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Name: Pedro
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Question:
Is there a frequency which all birds can listen to but man can't? For example dogs have a specific frequency which they can listen while we don't. Thank you for your help.


Replies:
Hi Pedro!

that question was already answered by NEWTON in 2003. Look at the archives. But there are academic studies and publications as The Journal of the Acoustical Society of America -- November 1978 -- Volume 64, Issue S1, p. S4 Permissions for Reuse "Behavior and psychophysics of hearing in birds R. Dooling Field Research Center, Rockefeller University, Millbrook, NY 12545 Psychophysical investigations of hearing in a number of avian species over the last decade have added significantly to our knowledge of hearing capabilities characteristic of this vertebrate group. Behavioral measures of absolute auditory sensitivity in a wide variety of bird species show a region of maximum sensitivity between 1 and 5 kHz with a rapid decrease in sensitivity at higher frequencies. On the basis of this general measure, birds fall between two other major vertebrate groups: reptiles and mammals. Discrimination and masking data from birds include measures of frequency, intensity, and duration difference limens; critical ratios, critical bands, and psychophysical tuning curves. There are also data on temporal summation, temporal resolving power, and temporary threshold shift from noise exposure. Taken together these data suggest that, in the region of 1­5 kHz, birds show a level of hearing sensitivity similar in most respects to that found for the most sensitive members of the class Mammalia with avian performance clearly inferior above and below this range of frequencies. Possible exceptions to this general picture must include the echolocating oilbird and growing evidence that pigeons are sensitive to infrasound at moderate intensity levels. The relation among critical ratio, critical band, and intensity difference limen measures in the parakeet is similar to that described for the human, but the pattern of masking as a function of frequency is dramatically different from that observed in mammals. Examples of a correspondence between hearing sensitivity and vocalizations can be demonstrated in a number of species. ©1978 Acoustical Society of America"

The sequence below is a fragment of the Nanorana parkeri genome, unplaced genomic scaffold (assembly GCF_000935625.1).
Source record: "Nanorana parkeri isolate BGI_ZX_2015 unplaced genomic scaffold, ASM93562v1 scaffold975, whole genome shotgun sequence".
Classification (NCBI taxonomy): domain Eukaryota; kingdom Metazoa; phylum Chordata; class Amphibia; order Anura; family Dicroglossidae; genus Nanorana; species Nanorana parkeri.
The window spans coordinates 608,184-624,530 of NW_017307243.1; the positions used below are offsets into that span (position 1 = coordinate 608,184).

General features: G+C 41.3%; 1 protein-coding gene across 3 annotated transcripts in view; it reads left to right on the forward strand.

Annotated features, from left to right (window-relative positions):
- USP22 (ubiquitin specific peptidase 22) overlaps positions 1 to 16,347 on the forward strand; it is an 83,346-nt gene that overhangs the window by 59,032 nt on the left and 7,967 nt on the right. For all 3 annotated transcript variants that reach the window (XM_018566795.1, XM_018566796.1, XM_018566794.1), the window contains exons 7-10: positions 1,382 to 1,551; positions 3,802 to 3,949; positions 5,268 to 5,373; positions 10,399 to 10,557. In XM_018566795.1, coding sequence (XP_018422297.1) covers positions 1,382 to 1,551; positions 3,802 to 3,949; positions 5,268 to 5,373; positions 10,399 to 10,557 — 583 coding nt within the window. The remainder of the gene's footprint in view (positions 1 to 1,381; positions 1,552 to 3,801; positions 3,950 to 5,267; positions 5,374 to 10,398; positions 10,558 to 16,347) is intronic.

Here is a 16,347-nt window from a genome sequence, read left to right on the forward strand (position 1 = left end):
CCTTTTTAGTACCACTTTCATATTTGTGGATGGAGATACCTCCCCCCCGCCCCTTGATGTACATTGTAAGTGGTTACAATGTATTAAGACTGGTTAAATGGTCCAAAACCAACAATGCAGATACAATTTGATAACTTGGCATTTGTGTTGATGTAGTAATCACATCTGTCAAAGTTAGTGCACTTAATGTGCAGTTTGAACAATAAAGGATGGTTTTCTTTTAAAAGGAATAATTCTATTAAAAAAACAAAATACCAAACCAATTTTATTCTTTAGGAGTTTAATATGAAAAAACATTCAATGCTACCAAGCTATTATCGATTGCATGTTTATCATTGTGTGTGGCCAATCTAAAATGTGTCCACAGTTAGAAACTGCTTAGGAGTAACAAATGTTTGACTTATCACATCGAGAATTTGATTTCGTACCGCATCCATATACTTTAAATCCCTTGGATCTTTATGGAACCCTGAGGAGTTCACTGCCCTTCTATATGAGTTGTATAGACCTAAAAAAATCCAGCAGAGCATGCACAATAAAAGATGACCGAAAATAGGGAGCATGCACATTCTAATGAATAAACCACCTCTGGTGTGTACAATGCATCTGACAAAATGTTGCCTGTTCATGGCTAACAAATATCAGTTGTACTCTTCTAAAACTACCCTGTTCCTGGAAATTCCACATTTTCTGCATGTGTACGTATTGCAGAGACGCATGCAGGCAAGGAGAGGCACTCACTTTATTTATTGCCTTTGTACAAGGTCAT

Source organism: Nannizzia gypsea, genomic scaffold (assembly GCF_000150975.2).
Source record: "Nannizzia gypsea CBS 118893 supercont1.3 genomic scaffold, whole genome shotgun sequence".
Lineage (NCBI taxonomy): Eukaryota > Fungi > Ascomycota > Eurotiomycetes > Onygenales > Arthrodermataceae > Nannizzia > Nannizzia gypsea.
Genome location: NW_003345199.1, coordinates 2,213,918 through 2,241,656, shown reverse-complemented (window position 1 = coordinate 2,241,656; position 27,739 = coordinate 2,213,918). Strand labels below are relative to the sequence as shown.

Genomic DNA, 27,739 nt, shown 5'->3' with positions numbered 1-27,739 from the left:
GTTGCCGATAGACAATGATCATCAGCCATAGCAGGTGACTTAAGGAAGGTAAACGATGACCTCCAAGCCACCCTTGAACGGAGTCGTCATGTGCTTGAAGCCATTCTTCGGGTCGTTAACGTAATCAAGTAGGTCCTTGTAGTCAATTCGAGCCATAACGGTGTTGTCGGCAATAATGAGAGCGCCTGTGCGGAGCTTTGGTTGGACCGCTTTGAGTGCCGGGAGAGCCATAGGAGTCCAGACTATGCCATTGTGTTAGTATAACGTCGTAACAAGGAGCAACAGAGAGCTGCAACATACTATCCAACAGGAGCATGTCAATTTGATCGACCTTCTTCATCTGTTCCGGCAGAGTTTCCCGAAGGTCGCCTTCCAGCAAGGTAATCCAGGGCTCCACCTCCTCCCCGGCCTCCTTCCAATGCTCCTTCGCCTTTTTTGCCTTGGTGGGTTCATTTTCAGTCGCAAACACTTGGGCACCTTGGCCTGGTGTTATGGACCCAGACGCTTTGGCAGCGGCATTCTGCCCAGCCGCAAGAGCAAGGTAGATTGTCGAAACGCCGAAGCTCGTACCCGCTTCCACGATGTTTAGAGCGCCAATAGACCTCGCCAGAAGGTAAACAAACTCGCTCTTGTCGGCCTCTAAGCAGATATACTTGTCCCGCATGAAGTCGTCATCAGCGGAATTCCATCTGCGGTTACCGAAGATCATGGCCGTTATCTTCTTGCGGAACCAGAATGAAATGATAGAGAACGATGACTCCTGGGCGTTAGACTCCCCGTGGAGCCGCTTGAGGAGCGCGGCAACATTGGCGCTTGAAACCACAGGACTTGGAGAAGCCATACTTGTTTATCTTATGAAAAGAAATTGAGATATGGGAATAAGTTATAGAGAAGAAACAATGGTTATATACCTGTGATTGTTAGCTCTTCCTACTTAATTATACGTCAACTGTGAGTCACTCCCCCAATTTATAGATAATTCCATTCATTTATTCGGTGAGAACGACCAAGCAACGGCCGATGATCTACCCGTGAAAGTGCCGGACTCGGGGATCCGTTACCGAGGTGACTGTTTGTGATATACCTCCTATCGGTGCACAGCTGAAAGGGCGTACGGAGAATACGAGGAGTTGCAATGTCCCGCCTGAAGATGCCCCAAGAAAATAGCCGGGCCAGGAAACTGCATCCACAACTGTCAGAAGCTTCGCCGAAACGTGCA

And beeing a brazilian i am glad that someone from
Brasil is profiting from Newton!
Thanks for asking us!
Mabel (Dr. Mabel M.Rodrigues)


Because of the great diversity of birds, I don't think we could say there is a frequency that "all" birds could hear that humans can't. Many songbirds appear to hear in frequencies higher than we can, but larger birds probably have hearing ranges more like ours.

J. Elliott


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